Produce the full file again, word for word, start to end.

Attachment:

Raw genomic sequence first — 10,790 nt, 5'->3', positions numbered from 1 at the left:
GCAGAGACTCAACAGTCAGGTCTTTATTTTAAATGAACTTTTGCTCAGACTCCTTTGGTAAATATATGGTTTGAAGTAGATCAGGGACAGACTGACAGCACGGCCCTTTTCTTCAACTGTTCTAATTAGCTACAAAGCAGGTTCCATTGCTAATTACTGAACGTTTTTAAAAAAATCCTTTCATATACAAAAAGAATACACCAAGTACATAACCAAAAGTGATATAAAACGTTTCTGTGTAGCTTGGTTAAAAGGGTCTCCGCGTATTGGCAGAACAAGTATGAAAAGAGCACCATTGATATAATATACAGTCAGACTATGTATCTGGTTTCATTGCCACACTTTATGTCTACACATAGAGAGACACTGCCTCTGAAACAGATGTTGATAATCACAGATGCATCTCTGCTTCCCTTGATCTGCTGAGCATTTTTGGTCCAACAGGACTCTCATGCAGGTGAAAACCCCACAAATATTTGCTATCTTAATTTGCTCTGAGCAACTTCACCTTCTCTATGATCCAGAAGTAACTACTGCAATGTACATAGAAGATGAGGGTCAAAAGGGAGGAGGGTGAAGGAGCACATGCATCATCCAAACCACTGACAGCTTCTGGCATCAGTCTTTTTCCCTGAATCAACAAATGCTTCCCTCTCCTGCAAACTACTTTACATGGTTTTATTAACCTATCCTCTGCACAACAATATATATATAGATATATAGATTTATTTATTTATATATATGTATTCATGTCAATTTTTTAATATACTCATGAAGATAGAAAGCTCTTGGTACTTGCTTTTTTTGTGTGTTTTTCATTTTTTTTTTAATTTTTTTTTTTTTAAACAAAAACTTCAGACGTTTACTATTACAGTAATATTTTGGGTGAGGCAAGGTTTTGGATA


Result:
Raw genomic sequence first — 10,790 nt, 5'->3', positions numbered from 1 at the left:
GCAGAGACTCAACAGTCAGGTCTTTATTTTAAATGAACTTTTGCTCAGACTCCTTTGGTAAATATATGGTTTGAAGTAGATCAGGGACAGACTGACAGCACGGCCCTTTTCTTCAACTGTTCTAATTAGCTACAAAGCAGGTTCCATTGCTAATTACTGAACGTTTTTAAAAAAATCCTTTCATATACAAAAAGAATACACCAAGTACATAACCAAAAGTGATATAAAACGTTTCTGTGTAGCTTGGTTAAAAGGGTCTCCGCGTATTGGCAGAACAAGTATGAAAAGAGCACCATTGATATAATATACAGTCAGACTATGTATCTGGTTTCATTGCCACACTTTATGTCTACACATAGAGAGACACTGCCTCTGAAACAGATGTTGATAATCACAGATGCATCTCTGCTTCCCTTGATCTGCTGAGCATTTTTGGTCCAACAGGACTCTCATGCAGGTGAAAACCCCACAAATATTTGCTATCTTAATTTGCTCTGAGCAACTTCACCTTCTCTATGATCCAGAAGTAACTACTGCAATGTACATAGAAGATGAGGGTCAAAAGGGAGGAGGGTGAAGGAGCACATGCATCATCCAAACCACTGACAGCTTCTGGCATCAGTCTTTTTCCCTGAATCAACAAATGCTTCCCTCTCCTGCAAACTACTTTACATGGTTTTATTAACCTATCCTCTGCACAACAATATATATATAGATATATAGATTTATTTATTTATATATATGTATTCATGTCAATTTTTTAATATACTCATGAAGATAGAAAGCTCTTGGTACTTGCTTTTTTTGTGTGTTTTTCATTTTTTTTTTAATTTTTTTTTTTTTAAACAAAAACTTCAGACGTTTACTATTACAGTAATATTTTGGGTGAGGCAAGGTTTTGGATA